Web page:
While once assumed to be fact, there is now much doubt whether Gibbons received a Doctorate of Music in May 1622. In 1692, Wood stated:

"On the 17th of May, Orlando Gibbons, one of the organists of his majesty's chapel, did supplicate the venerable congregation that he might accumulate the degrees in music; but whether he was admitted to the one, or license to proceed in the other, it appears not."

— Wood (1692, p. 406)

This uncertainty has continued until the present day. Gibbons’s 8-part full anthem, O clap your hands was sung on 17 May 1622 at the degree ceremony for William Heather.[61][62] Heather had financially supported William Camden's creation and maintenance of the Camden Professor of Ancient History chair, and in return the university awarded him the honorary degrees of bachelor in music and doctor of music, even though he was not known to be a musician.[46][63] The author Sir John Hawkins and musicologists Fellowes and David Mateer state unequivocally that Gibbons was awarded a doctorate along with Heather, and cite O clap your hands as the composer’s qualifying exercise for the degree.[64][62][46] Other musicologists—Peter Le Huray, John Harper and John Harley—express some doubt whether Gibbons received a doctorate.[52][65] Specifically, Harley cites a record in the Cheque book of the Chapel Royal that refers to William Heather as "doctor" but Gibbons as "senior organist."[66] The same writer refers to a letter from Camden to William Piers from 18 May 1622 that says Gibbons is a Doctor of Music.[63] Harley suggests that the authenticity of the letter is uncertain, since the original does not survive; he suggests that Camden could have written something such as "G––––s," which an editor assumed to mean Gibbons.[66] The most convincing piece of evidence is thought to be the absence of mention of the supposed doctorate of music on Gibbons's Cambridge monument, erected in his memory when he died.[63] Although the existing evidence seems to support the conclusion that he never achieved a doctorate in music, there is no indisputable evidence to confirm it.[66]

Final years and death[edit]

Gibbons' memorial in Canterbury Cathedral designed by Nicholas Stone.

Some time in 1623, George Wither published Hymnes and Songs of the Church in which Gibbons provided the tunes for most of the songs.[67][68] The same year he succeeded John Parsons as the organist at Westminster Abbey, with Thomas Day as junior organist.[69] This was probably the most important position Gibbons had taken in his career thus far and on 7 May 1625 he officiated at the funeral of King James I.[70]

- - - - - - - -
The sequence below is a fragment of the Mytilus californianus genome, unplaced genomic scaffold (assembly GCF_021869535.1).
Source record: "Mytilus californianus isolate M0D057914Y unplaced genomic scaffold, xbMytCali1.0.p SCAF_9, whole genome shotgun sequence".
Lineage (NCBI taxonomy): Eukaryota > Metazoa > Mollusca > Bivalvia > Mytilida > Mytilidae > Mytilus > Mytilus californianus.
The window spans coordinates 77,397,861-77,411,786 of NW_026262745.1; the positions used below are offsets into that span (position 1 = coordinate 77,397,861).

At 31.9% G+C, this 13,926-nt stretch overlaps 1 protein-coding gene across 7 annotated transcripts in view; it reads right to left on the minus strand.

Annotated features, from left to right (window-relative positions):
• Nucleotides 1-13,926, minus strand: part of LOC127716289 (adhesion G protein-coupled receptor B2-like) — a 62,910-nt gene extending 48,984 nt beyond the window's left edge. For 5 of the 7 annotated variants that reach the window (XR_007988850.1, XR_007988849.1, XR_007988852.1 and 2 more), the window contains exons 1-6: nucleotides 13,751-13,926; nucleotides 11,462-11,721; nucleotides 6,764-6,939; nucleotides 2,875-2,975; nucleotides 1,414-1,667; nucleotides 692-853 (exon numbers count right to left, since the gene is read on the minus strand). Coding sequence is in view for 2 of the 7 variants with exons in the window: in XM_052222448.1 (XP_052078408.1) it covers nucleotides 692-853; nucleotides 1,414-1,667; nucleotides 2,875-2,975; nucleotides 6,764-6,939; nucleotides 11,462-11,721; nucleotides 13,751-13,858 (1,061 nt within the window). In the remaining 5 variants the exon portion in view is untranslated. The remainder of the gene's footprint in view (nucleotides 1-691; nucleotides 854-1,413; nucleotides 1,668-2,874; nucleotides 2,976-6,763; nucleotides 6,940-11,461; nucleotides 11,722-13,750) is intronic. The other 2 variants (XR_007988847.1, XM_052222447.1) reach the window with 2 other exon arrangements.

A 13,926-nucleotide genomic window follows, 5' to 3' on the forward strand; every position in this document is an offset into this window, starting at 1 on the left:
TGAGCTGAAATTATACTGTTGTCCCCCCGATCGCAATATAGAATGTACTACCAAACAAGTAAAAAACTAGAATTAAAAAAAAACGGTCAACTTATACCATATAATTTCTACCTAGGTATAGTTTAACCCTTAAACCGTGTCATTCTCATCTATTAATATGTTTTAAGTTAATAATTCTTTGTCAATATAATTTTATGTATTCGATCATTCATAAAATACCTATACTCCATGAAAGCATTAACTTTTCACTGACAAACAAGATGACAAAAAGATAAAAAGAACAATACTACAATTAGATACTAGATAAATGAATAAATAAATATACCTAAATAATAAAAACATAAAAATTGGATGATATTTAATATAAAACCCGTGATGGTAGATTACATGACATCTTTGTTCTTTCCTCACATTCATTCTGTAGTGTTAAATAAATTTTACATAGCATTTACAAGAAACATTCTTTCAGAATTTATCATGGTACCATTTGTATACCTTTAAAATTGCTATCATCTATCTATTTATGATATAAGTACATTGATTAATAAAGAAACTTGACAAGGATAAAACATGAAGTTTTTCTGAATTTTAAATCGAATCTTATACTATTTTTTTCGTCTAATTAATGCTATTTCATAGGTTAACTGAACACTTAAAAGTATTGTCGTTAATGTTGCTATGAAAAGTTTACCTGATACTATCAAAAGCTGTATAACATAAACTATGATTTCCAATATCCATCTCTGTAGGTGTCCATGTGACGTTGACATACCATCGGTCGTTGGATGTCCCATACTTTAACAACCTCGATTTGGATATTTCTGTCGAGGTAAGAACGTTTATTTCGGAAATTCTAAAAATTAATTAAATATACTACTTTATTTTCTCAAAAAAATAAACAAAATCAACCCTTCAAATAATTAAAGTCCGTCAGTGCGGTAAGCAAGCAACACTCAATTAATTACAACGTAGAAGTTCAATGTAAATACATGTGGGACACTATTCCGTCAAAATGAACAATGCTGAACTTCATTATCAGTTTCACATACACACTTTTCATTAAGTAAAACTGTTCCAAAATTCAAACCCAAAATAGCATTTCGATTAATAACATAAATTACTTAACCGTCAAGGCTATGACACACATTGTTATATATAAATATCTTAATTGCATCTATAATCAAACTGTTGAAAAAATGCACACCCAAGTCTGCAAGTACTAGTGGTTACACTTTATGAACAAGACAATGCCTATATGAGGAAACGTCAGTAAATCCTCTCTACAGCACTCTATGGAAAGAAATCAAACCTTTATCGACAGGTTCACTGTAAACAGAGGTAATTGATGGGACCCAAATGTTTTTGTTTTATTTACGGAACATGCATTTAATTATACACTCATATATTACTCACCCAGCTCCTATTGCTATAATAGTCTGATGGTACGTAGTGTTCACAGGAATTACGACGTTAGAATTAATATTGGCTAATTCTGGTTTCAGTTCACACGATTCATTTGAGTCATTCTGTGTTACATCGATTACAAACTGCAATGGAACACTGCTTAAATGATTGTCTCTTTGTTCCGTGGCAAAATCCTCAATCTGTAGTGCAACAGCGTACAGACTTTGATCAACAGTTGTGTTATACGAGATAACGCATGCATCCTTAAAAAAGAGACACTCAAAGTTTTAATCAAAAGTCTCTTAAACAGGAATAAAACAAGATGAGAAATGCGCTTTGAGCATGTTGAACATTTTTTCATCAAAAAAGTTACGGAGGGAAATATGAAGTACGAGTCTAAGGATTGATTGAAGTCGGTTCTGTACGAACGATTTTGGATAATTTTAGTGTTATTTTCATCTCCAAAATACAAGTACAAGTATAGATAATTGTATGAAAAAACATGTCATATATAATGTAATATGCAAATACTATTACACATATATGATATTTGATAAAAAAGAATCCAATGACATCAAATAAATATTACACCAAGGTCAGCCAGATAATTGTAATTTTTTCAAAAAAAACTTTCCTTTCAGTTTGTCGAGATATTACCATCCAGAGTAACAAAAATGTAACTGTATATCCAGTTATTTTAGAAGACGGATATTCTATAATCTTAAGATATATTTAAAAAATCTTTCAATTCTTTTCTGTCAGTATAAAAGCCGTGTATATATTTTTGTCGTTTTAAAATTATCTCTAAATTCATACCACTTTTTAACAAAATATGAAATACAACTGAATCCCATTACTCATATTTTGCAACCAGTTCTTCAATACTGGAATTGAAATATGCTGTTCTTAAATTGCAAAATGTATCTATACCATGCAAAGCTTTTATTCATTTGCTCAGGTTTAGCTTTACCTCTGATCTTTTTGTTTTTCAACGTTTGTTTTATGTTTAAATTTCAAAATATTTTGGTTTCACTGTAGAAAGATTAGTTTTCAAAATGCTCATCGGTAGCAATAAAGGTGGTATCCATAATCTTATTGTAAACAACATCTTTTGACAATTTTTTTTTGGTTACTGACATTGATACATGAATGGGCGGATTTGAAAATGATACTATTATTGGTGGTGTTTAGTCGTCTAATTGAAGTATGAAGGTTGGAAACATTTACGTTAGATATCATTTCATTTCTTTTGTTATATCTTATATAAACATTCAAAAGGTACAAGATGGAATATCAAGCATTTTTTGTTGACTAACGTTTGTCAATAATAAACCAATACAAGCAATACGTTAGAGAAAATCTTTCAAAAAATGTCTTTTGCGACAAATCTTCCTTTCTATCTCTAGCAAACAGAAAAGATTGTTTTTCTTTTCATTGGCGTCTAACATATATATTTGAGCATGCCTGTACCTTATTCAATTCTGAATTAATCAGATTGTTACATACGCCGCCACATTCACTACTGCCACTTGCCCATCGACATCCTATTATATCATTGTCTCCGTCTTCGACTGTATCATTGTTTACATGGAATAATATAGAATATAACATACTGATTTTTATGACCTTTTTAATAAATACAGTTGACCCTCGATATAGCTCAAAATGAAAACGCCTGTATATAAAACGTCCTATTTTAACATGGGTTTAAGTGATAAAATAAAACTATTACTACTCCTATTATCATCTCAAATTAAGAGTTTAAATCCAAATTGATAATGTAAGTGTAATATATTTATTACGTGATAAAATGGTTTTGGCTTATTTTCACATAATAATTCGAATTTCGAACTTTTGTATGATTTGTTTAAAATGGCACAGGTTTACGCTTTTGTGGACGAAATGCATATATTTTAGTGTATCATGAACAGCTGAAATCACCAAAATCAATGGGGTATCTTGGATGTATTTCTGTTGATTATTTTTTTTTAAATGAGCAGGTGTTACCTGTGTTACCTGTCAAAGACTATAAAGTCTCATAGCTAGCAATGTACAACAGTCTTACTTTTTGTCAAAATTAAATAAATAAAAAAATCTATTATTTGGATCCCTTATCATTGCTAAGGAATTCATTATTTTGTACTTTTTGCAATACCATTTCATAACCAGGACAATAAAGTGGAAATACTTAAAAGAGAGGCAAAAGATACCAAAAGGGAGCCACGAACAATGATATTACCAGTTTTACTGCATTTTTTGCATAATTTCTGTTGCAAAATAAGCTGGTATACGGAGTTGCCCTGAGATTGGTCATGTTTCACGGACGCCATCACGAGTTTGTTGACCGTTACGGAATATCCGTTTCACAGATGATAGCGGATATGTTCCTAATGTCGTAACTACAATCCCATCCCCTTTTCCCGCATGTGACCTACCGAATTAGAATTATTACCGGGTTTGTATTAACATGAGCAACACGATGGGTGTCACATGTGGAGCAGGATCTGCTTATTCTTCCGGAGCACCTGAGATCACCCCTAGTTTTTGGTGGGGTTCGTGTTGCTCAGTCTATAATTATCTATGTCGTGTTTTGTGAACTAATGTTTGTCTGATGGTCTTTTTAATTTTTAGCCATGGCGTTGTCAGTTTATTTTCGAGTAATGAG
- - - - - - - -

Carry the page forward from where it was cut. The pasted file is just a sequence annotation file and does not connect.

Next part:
During late May 1625, the English court was preparing to receive Queen Henrietta Maria, whom the now King Charles I of England had married through proxy in France on 1 May.[71] Gibbons and other Chapel Royal members had begun travelling to Canterbury on 31 May when Gibbons suddenly succumbed to an illness, probably a brain haemorrhage.[52][72] He died at age 41 in Canterbury and was buried in Canterbury Cathedral.[72] His death was a shock to his peers and brought about a post-mortem, although the cause of death aroused less comment than the haste of his burial and his body's not being returned to London.[32][73] His wife Elizabeth died a little over a year later, in her mid-30s, leaving Orlando's eldest brother, Edward to care for the orphaned children.[74]


Bust of Gibbons in Westminster Abbey, London[75]

There is little known about Gibbons's personality or character.[26] Harley names this, along with the period between his time in the Choir of King's and his appointment at the Chapel Royal (1599–1603), as the largest gaps in the modern understanding of Gibbons.[26] The lives of his contemporaries Byrd and Bull make Gibbons's life seem comparably dull.[26] Byrd frequently found himself in court—once even against Gibbons's father William[76]—in disputes over property or accusations that he was Catholic in post-Reformation England.[26] Bull on the other hand had to flee the country while chief organist of the Chapel Royal on charges of adultery.[77] One incident in Gibbons's life, however, is described by Harley as "the most bizarre event of Gibbons's career".[78] A complaint in 1620 reported that Henry Eveseed, a yeoman of the vestry, assaulted Gibbons, the report saying: he "did violently and sodenly without cause runne uppon Mr Gibbons took up and threw him doune uppon a standard... and withall he tare his band from his neck".[79][42][n 7][n 8] Other than this, the relative normality of Gibbons's life suggests he maintained good relations with his employers and fellow musicians.[26] His patron Hatton seems to have become a close friend.[26] In fact, Hatton and his wife, Alice Fanshawe, were probably the namesakes of two of Gibbons's two eponymous children.[44][34] Other close acquaintances throughout his life included Wray, his father-in-law John Patten and his older brother Edward.[81] It is also possible Gibbons had a particularly close relationship with Prince Charles; Gibbons's death's "formal observation, investigation, and reporting, perhaps suggests how close he may have been to the new king."[82]